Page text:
Thank you for voting in local elections! Remember: November 7, 2017.
I am currently a 1st-term Cambridge School Committee member, running for re-election. Originally from the Washington, D.C., area, I’ve lived in Cambridge with my spouse since 1989. Our two daughters attended the Cambridge Public Schools K-12, graduating from CRLS in 2010 and 2014.
Because I’m trained in child development, I view education through the lens of the developing child and emerging young person. Great schools are those that take an individual approach to each student, not a standardized one. Cambridge classrooms have very diverse students, each with different educational needs. Combine student diversity with structural inequalities in our society, and we end up with unequal opportunities for students to have their needs met. Our teachers need more help and resources if they are going to teach every student well. Cambridge spends a lot of money on its school system, but not enough of that spending goes directly into the classroom.
What I've accomplished
In my first term on the School Committee, in collaboration with other School Committee members, parents, students, community members, and the Superintendent:
I pushed successfully for more staff who work directly with students: paraprofessionals in our largest 1st grade classes, high school guidance counselors to reduce student-counselor ratios, and social workers to provide more mental health supports in the elementary schools.
I asked for an attendance report that showed higher chronic absence rates for lower-income students. As a result, principals are making more effort to close the attendance gap.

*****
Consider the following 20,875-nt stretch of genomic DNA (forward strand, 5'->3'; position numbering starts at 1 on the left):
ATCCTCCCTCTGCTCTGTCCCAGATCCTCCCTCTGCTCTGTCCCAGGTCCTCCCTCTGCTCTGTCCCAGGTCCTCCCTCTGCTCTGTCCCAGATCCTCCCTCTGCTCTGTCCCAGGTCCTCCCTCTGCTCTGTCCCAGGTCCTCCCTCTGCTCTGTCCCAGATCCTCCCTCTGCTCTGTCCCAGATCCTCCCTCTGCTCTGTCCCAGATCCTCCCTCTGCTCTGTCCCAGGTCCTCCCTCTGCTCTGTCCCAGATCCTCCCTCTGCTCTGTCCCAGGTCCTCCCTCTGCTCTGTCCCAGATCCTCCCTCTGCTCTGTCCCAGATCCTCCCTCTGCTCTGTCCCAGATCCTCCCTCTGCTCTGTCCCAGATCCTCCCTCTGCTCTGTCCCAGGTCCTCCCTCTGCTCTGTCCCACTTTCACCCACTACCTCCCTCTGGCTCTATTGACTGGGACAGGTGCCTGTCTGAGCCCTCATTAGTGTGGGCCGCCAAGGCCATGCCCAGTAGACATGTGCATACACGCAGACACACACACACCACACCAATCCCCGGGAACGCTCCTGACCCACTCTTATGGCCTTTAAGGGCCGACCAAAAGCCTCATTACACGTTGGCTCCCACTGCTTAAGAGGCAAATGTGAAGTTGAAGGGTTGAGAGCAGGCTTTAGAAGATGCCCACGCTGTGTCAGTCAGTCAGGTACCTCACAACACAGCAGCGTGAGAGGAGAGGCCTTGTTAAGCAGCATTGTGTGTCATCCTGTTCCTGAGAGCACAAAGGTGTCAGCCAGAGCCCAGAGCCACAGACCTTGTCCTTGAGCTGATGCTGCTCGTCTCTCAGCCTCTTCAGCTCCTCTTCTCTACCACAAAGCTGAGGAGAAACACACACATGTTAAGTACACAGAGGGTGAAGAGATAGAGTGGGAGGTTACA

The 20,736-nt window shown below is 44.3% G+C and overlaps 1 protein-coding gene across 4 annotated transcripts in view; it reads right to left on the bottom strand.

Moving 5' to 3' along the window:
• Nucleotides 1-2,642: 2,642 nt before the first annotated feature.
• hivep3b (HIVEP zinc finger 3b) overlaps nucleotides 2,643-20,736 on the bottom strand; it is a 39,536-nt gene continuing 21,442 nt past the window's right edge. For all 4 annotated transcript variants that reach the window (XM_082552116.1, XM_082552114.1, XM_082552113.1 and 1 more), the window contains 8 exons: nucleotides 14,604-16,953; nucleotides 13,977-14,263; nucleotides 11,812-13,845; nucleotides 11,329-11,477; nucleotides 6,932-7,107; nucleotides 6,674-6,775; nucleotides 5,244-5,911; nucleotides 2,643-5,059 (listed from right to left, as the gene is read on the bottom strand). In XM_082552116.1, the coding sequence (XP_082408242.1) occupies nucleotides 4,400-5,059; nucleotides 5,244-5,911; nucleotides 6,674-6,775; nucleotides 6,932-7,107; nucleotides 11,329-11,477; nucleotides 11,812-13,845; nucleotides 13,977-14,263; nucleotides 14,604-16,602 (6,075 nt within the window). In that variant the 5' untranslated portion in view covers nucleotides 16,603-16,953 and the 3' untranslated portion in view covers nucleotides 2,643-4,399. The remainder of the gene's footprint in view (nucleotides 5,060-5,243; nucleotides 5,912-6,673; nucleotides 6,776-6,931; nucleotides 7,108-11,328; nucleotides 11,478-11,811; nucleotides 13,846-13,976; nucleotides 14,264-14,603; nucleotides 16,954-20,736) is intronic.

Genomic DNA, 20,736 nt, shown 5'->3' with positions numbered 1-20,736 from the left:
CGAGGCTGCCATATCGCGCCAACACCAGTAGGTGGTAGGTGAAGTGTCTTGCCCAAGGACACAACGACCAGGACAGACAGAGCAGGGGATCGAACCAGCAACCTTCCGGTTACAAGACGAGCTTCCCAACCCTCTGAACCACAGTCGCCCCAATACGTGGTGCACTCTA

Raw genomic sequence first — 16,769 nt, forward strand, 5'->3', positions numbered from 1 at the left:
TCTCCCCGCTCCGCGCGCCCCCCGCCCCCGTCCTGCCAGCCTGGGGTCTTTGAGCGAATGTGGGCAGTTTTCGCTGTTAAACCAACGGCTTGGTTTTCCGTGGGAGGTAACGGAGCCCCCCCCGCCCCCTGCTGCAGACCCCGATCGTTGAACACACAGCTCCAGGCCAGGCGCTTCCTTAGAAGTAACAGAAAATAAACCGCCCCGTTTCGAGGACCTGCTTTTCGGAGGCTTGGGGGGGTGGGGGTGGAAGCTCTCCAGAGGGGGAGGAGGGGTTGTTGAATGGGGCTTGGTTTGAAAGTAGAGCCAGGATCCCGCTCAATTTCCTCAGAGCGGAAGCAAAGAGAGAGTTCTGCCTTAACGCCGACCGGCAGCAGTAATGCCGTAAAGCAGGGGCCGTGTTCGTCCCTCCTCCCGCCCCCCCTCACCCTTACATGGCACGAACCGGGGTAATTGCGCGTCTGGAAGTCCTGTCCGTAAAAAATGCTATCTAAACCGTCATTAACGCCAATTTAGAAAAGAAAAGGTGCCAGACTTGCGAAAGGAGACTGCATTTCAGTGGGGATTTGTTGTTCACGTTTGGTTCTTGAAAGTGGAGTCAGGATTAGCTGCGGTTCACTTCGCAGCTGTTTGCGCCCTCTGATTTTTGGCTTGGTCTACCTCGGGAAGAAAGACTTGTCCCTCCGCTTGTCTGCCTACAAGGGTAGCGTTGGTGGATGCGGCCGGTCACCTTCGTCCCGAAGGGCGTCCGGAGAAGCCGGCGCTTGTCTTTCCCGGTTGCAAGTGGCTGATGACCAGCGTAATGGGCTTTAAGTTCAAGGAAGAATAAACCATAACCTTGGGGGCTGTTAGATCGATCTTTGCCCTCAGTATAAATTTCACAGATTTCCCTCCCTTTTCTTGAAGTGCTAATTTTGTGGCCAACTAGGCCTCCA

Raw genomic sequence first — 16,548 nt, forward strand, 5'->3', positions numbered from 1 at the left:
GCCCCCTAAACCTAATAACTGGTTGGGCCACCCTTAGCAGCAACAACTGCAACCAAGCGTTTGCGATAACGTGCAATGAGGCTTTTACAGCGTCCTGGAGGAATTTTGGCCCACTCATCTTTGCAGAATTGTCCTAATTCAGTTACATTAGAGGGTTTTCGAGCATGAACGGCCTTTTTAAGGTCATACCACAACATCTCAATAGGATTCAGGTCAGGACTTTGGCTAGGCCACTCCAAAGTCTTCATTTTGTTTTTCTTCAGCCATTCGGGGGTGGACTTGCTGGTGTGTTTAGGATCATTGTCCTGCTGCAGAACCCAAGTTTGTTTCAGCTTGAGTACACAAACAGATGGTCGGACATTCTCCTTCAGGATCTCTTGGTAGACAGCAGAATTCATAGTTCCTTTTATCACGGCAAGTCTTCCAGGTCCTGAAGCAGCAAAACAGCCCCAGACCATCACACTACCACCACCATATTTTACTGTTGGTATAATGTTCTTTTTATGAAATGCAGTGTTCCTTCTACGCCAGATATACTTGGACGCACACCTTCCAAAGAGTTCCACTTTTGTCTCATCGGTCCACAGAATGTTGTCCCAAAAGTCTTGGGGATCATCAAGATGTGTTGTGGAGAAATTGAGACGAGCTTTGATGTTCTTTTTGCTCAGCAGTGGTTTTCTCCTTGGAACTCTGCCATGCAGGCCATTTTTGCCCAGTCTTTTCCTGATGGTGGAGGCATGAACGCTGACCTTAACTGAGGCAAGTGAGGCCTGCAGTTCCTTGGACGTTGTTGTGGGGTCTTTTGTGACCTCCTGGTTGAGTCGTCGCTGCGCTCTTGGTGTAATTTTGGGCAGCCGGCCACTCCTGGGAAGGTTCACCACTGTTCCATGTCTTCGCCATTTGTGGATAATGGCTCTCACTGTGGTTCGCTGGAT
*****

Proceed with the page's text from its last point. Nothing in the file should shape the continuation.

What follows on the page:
I pushed for an elementary language program (Spanish) that will be piloted in two CPS elementary schools in the coming year.
I met with high school student government leaders and supported their efforts to spend less time planning the prom and more time having a voice in school policies.
I pushed for a comprehensive review of elementary school staffing, which will be conducted in the 20217-2018 school year. Before joining the School Committee, I co-wrote, “Unequal Schools: How Unequal Staffing, Demographics, and Neighborhood Resources Create Unequal Opportunities for Low-Income Students to Learn in the Cambridge Public Schools.”
I raised old and new questions, such as: How much of our high per pupil spending goes directly into the classroom? Do lower-income students have equitable access to extracurricular activities at CRLS? Is it fair to have a publicly funded Junior Kindergarten (JK) program that serves only half of all 4-year-olds?
The national trend in education is to teach academic skills at younger and younger ages. I want the CPS curriculum to be flexible, active, and developmentally appropriate. Cambridge teachers do too.
Student learning happens in schools and classrooms. I want our teachers to have the resources they need to teach their diverse students well, and not be stretched thin with too many students and too little support. We need a maximum class size of 20 in grades 1-2, more co-teaching, and more reading and math specialists who work directly with struggling students.
Though our high school has many excellent programs, fundamentally it is a two-track program that labels students as Smart-and-Motivated or Not-Smart-and-Motivated. Detracking the whole school doesn’t solve the problem. We need flexible, more personalized pathways that can be tailored to the interests of each student, not more whole class instruction and standard requirements. As they progress from freshmen to seniors, high school students should have more and more of their learning situated outside the school through internships and apprenticeships.
We still have children starting kindergarten who have never gone to school. Cambridge's human services department and public school department need to education all lower-income 3-4-year-olds, and our public schools need to extend junior kindergarten to serve either all 4-year-olds, or have our schools start at kindergarten for all Cambridge residents.
I’m trained in educational research and have a graduate degree in child and adolescent development. I worked for five years as a language specialist at a school for Deaf students, and for fifteen years as a researcher at the Harvard Graduate School of Education and Lesley University.
I’ve had advanced training in qualitative research and statistics, and understand data and how to ask good questions.
I was an activist CPS parent, and know that schools can only thrive if parents are active and involved.